A Malaysian appeals court this morning upheld former Prime Minister Najib Razak’s guilty verdict in one of the cases linked to the gargantuan corruption scandal at the 1MDB sovereign wealth fund.
In July, Najib was sentenced to 12 years in prison and fined $50 million after being found guilty on seven charges including criminal breach of trust, abuse of power, and money laundering. The charges related to Najib’s illegal receipt of 42 million ringgit ($9.88 million) from SRC International, a former unit of 1MDB.
“This has not been done in the national interest,” Court of Appeal judge Abdul Karim said as he read out the unanimous decision of the three member panel. “There is no national interest here. It is a national embarrassment.” He added, “We dismiss the appeal on all seven charges and affirm the conviction on all seven charges.”
Najib claimed that the money was a no-strings-attached donation from Saudi Arabia’s King Abdullah Al-Saud, who conveniently died in 2015. But Judge Abdul Karim dismissed the story as “a concoction” and said that the money’s provenance in SRC had been “fully established,” according to Bloomberg. “We are in full agreement that Najib knew that funds entering his personal accounts are proceeds from unlawful activities,” he said.
The 1MDB – or 1Malaysia Development Berhad – was established by Najib’s government in 2009 and quickly became the subject of what journalists Tom Wright and Bradley Hope have described as one of “the greatest financial heists in history.” U.S. and Malaysian investigators would later estimate that around $4.5 billion was siphoned from 1MDB between 2009 and 2014 by high-level officials of the fund and their associates. Malaysian authorities claim that at least $4.3 billion more is unaccounted for.
The scandal also contributed to Najib’s resounding defeat at the general election of 2018, after the Wall Street Journal reported that his bank account had received $681 million originating from the 1MDB fund. While Najib used his power as prime minister to stymie investigations into the fund, corruption probes were restarted by Mahathir Mohamad, his former mentor, who toppled Najib at the 2018 polls. Meanwhile, the alleged mastermind of the theft, Penang financier Low Taek Jho, or Jho Low, remains on the lam and beyond the reach of Malaysian (or any) justice.
Today’s appeal concerned just one among dozens of other cases in connection with 1MDB and SRC; Najib faces another 35 charges related to the affair, a testament to the immense scale of the theft.
While the verdict reflects well on the integrity and independence of Malaysia’s judiciary, Najib remains far from seeing the inside of a prison cell. Najib’s lawyer Shafee Abdullah told the court today that her client would appeal the verdict at the apex Federal Court, a process that could take many months to play out, and will likely see Najib free to campaign in the next general election, which is due to be held on or before July 2023, but will likely be called next year.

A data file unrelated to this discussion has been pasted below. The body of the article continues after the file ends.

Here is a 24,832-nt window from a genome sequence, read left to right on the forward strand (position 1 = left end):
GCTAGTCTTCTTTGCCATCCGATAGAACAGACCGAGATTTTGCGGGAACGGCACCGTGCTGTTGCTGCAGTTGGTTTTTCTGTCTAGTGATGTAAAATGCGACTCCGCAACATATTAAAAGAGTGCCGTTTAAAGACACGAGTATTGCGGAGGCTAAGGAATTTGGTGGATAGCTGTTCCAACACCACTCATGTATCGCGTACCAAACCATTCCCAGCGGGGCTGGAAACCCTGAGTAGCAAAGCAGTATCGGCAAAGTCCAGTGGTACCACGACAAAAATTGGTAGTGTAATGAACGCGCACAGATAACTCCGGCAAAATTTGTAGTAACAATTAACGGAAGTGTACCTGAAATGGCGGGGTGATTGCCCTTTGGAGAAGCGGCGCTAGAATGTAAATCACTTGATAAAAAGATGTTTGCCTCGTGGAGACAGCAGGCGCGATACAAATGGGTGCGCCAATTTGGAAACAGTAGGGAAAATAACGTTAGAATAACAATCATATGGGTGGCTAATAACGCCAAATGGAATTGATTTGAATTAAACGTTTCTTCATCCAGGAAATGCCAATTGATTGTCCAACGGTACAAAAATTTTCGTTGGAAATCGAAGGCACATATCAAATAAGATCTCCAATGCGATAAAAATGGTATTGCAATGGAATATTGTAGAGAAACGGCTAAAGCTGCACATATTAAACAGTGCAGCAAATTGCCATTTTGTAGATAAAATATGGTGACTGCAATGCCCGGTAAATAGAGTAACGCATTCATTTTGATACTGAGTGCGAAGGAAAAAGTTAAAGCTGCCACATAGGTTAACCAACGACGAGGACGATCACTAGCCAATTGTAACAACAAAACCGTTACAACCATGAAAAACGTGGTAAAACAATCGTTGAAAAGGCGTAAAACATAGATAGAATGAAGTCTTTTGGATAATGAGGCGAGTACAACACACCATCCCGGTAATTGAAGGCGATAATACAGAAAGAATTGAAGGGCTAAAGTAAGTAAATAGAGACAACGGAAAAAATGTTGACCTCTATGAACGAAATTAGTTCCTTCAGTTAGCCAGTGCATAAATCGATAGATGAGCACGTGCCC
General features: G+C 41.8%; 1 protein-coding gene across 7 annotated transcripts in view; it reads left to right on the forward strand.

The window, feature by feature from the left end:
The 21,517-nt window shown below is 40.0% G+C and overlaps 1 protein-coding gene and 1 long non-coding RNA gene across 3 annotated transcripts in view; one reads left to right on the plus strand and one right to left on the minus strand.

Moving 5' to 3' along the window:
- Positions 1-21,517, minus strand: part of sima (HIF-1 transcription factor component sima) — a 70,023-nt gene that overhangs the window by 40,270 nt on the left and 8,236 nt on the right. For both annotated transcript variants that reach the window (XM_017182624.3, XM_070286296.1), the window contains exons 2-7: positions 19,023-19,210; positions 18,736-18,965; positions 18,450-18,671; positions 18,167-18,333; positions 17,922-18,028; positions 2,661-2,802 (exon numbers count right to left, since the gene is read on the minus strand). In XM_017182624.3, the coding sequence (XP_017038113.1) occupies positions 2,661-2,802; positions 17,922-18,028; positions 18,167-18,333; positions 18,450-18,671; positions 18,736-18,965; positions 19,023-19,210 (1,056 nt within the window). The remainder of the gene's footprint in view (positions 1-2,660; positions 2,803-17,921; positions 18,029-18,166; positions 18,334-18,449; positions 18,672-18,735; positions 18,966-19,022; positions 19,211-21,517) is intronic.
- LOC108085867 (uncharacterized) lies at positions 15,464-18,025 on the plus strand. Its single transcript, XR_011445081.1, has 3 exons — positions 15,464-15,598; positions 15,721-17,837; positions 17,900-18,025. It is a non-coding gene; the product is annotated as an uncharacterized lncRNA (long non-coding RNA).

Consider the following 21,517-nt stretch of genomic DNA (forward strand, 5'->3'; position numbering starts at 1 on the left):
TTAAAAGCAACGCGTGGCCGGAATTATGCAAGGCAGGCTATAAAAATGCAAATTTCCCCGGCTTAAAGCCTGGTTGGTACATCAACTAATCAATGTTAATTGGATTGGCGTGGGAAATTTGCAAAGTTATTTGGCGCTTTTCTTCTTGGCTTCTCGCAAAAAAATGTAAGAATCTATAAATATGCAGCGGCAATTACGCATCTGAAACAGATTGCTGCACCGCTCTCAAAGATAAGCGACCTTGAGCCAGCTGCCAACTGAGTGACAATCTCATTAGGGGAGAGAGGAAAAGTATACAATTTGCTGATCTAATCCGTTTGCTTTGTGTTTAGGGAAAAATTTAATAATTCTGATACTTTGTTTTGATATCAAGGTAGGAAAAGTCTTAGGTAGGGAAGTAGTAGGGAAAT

In the meantime, the judge allowed Najib’s request for a stay on the sentence and allowed him to go free on bail, ensuring him the time and space to strategize. Najib, who claims that the 1MDB charges are politically motivated, still holds his seat in parliament and remains an influential figure within his party, the United Malays National Organisation (UMNO), which returned to power in August under Prime Minister Ismail Sabri Yaakob.
Indeed, Najib was the political face of UMNO at last month’s state election in Melaka, in which Barisan Nasional, a UMNO-led coalition, won a resounding victory, capturing 21 of 28 seats in the state legislature. The overwhelming result prompted speculation that Najib would run for re-election to parliament, and even seek to mount a return as prime minister, should he win his appeal against the 1MDB convictions.
Given how he used the powers of his office to block investigations of 1MDB prior to 2018, UMNO’s critics have expressed well-grounded fears that Najib could secure leniency under an UMNO government, to say nothing of his possible return as prime minister.
Today’s verdict clearly complicates Najib’s plans. Malaysia’s constitution bars him from contesting elections unless he gets a pardon or a reprieve from the country’s king. But in a September interview with Reuters, Najib challenged his disqualification, saying that it was “subject to interpretation.”
“It depends on interpretation in terms of the law, the constitution, and whatever happens in court proceedings,” he said.
Given the sheer number and weight of the 1MDB-related charges still facing him, it is likely that Najib sees his main chance of exoneration as regaining the political clout that will allow him to grind the proceedings to a halt. Three years after an election in which 1MDB played a key role in Najib’s defeat, the scandal is likely to again feature prominently when Malaysians next go to the polls.